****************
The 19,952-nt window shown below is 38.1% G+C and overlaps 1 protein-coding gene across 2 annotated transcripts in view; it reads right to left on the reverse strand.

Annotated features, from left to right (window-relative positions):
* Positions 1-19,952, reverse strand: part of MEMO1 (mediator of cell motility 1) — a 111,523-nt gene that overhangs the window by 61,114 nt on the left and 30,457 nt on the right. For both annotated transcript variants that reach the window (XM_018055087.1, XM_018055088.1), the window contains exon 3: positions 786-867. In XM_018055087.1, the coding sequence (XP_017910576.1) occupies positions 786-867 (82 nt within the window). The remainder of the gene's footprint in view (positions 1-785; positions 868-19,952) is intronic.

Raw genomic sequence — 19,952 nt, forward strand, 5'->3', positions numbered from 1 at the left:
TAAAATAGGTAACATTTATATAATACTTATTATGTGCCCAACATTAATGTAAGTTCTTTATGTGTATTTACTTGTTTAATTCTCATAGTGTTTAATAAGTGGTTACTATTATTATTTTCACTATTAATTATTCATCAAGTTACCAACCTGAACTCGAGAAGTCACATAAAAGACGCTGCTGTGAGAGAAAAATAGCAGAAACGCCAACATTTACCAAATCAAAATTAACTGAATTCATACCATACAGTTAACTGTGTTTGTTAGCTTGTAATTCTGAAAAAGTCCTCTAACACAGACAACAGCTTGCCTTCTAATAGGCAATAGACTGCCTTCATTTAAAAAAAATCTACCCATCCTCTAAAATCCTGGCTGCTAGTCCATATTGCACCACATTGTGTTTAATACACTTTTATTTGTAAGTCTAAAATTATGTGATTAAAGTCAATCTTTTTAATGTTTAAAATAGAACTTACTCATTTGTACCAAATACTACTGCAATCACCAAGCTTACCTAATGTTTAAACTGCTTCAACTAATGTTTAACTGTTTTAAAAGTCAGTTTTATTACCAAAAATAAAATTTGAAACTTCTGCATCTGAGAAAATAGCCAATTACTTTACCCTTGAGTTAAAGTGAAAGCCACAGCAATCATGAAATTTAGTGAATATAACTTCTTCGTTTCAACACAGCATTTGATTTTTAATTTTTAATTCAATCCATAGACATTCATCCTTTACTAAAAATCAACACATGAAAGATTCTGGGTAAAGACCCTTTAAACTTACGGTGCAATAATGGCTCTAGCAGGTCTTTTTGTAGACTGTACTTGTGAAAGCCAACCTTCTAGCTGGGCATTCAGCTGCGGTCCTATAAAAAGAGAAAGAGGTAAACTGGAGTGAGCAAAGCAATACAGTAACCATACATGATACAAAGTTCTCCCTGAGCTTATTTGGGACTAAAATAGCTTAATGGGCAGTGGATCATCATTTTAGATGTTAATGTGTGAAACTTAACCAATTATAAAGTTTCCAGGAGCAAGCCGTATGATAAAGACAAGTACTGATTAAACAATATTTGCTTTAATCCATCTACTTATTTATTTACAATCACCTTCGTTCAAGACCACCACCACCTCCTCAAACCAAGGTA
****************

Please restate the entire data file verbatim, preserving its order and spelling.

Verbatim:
The 19,952-nt window shown below is 38.1% G+C and overlaps 1 protein-coding gene across 2 annotated transcripts in view; it reads right to left on the reverse strand.

Annotated features, from left to right (window-relative positions):
* Positions 1-19,952, reverse strand: part of MEMO1 (mediator of cell motility 1) — a 111,523-nt gene that overhangs the window by 61,114 nt on the left and 30,457 nt on the right. For both annotated transcript variants that reach the window (XM_018055087.1, XM_018055088.1), the window contains exon 3: positions 786-867. In XM_018055087.1, the coding sequence (XP_017910576.1) occupies positions 786-867 (82 nt within the window). The remainder of the gene's footprint in view (positions 1-785; positions 868-19,952) is intronic.

Raw genomic sequence — 19,952 nt, forward strand, 5'->3', positions numbered from 1 at the left:
TAAAATAGGTAACATTTATATAATACTTATTATGTGCCCAACATTAATGTAAGTTCTTTATGTGTATTTACTTGTTTAATTCTCATAGTGTTTAATAAGTGGTTACTATTATTATTTTCACTATTAATTATTCATCAAGTTACCAACCTGAACTCGAGAAGTCACATAAAAGACGCTGCTGTGAGAGAAAAATAGCAGAAACGCCAACATTTACCAAATCAAAATTAACTGAATTCATACCATACAGTTAACTGTGTTTGTTAGCTTGTAATTCTGAAAAAGTCCTCTAACACAGACAACAGCTTGCCTTCTAATAGGCAATAGACTGCCTTCATTTAAAAAAAATCTACCCATCCTCTAAAATCCTGGCTGCTAGTCCATATTGCACCACATTGTGTTTAATACACTTTTATTTGTAAGTCTAAAATTATGTGATTAAAGTCAATCTTTTTAATGTTTAAAATAGAACTTACTCATTTGTACCAAATACTACTGCAATCACCAAGCTTACCTAATGTTTAAACTGCTTCAACTAATGTTTAACTGTTTTAAAAGTCAGTTTTATTACCAAAAATAAAATTTGAAACTTCTGCATCTGAGAAAATAGCCAATTACTTTACCCTTGAGTTAAAGTGAAAGCCACAGCAATCATGAAATTTAGTGAATATAACTTCTTCGTTTCAACACAGCATTTGATTTTTAATTTTTAATTCAATCCATAGACATTCATCCTTTACTAAAAATCAACACATGAAAGATTCTGGGTAAAGACCCTTTAAACTTACGGTGCAATAATGGCTCTAGCAGGTCTTTTTGTAGACTGTACTTGTGAAAGCCAACCTTCTAGCTGGGCATTCAGCTGCGGTCCTATAAAAAGAGAAAGAGGTAAACTGGAGTGAGCAAAGCAATACAGTAACCATACATGATACAAAGTTCTCCCTGAGCTTATTTGGGACTAAAATAGCTTAATGGGCAGTGGATCATCATTTTAGATGTTAATGTGTGAAACTTAACCAATTATAAAGTTTCCAGGAGCAAGCCGTATGATAAAGACAAGTACTGATTAAACAATATTTGCTTTAATCCATCTACTTATTTATTTACAATCACCTTCGTTCAAGACCACCACCACCTCCTCAAACCAAGGTA